Lot 53
  • 53

JEFF KOONS | Elephant (Violet)

2,000,000 - 3,000,000 USD
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  • Jeff Koons
  • Elephant (Violet)
  • signed and dated 1995-2000 on the underside of the foot
  • mirror-polished stainless steel with transparent color coating
  • 150 by 120 by 7 1/8 in. 381 by 304.8 by 18.1 cm.
  • Executed in 1995-2000, this work is one of five unique versions (Blue, Orange, Yellow, Magenta and Violet).


Gagosian Gallery, New York
Acquired from the above by David Teiger in July 2004


Venice, Venice Biennale, XLVII Esposizione Internazionale d'Arte, 1997, p. 703 (text) (another example)
Oslo, Astrup Fearnley Museum of Modern Art, Jeff Koons: Retrospective, September - December 2004, p. 106, illustrated in color (Yellow example)
Los Angeles, Gagosian Gallery, Sculpture, July - August 2006 (Yellow example) 
Berlin, Neue Nationalgalerie, Jeff Koons: Celebration, October 2008 - February 2009, p. 69, illustrated in color (Orange example)


David Rimanelli, Artforum 35, no. 10, Summer 1997, p. 114, illustrated (another example in progress), and pp. 115-116 (text)
Keith Seward, "Frankenstein in Paradise," in Parkett 50/51, December 1997, p. 78, illustrated in color (Blue example)
Exh. Cat., Naples, Museo Archeologico Nazionale, Jeff Koons, 2003, p. 98, illustrated in color (Blue version)
Gunnar B. Kvaran, Arthur C. Danto, Hanne Beate Ueland, Rem Koolhaas, and Hans Ulrich Obrist, Jeff Koons: Retrospettivamente, Milan, 2007, p. 70, illustrated (Yellow example)
Jorge S. Arango, "Shock to the System," House & Garden, September 2007, p. 184, illustrated in color (Magenta example)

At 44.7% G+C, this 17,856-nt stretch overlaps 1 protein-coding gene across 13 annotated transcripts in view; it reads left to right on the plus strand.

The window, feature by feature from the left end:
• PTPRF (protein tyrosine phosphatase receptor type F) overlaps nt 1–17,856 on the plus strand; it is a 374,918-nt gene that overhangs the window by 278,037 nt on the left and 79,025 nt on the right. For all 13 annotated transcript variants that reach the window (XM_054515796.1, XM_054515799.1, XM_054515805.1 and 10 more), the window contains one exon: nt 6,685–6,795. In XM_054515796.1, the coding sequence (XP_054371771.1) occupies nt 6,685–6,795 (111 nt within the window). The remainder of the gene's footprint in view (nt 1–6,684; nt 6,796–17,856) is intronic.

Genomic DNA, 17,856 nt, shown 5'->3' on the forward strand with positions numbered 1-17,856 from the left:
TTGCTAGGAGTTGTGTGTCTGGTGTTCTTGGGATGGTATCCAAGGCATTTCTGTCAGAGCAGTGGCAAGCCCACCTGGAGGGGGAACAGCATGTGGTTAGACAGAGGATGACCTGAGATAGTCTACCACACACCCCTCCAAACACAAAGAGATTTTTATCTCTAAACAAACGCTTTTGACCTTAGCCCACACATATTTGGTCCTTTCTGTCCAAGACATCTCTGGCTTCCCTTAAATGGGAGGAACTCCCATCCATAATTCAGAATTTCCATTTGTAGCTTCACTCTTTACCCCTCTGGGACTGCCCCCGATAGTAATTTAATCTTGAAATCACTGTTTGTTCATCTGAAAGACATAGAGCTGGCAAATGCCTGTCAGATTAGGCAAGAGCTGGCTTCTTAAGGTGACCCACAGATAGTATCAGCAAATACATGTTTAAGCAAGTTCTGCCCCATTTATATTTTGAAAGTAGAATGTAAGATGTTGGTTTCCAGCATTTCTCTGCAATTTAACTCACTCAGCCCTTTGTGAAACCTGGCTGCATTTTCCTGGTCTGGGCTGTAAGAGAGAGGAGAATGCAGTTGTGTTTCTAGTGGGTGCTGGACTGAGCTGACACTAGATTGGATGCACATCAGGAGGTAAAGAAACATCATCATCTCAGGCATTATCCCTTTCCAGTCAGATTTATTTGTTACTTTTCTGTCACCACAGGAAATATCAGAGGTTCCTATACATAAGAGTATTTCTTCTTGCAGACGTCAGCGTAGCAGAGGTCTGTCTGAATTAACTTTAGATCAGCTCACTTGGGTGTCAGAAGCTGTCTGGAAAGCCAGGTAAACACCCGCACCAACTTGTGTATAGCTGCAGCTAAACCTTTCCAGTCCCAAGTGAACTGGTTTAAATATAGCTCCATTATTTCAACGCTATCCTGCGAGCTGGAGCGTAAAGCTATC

Norbert Bisky, "Koons: Was macht die Kunst?," Vanity Fair, 2008, p. 40, illustrated in color (Orange example) 
Gabriela Walde, "Jeff Koons trifft in Berlin auf Paul Klee," Berliner Morgenpost, October 30, 2008, illustrated in color (installed in Neue Nationalgalerie) (Orange example) 
L. Ruano, "Jeff Koons - Neue Nationalgalerie Exhibition," Hypebeast, November 19, 2008, illustrated in color (Orange example)
Hans Werner Holzwarth, ed., Jeff Koons, Cologne, 2009, p. 414, illustrated in color (Blue example), and p. 415, illustrated in color (Yellow example) 
Exh. Cat., Basel, Fondation Beyeler, Jeff Koons, 2012, p. 130, illustrated in color (installed in the exhibition Jeff Koons: Celebration, Berlin, 2008-9) (Orange example)
"Douglas Friedman Photographs Eugenio Lopez at Home for Cultured," Cultured, November 7, 2013, illustrated in color on the cover (Yellow example) 
"Collector Eugenio López Alonso Talks Art," LA Confidential Magazine, June 27, 2014, illustrated in color (Yellow example) 
Exh. Cat., New York, Whitney Museum of American Art (and travelling), Jeff Koons: A Retrospective, 2014, p. 151, illustrated in color (being installed in a private residence, Los Angeles, 2009) (Yellow example) (New York), p. 159, illustrated in color (Yellow example), p. 161, illustrated in color (Yellow example) (Bilbao)
Manuela Lietti, "Latin America's mega-art collector Eugenio López Alonso and his La Colleción Jumex," Artron.net, March 10, 2015, illustrated in color (Yellow example) 

Catalogue Note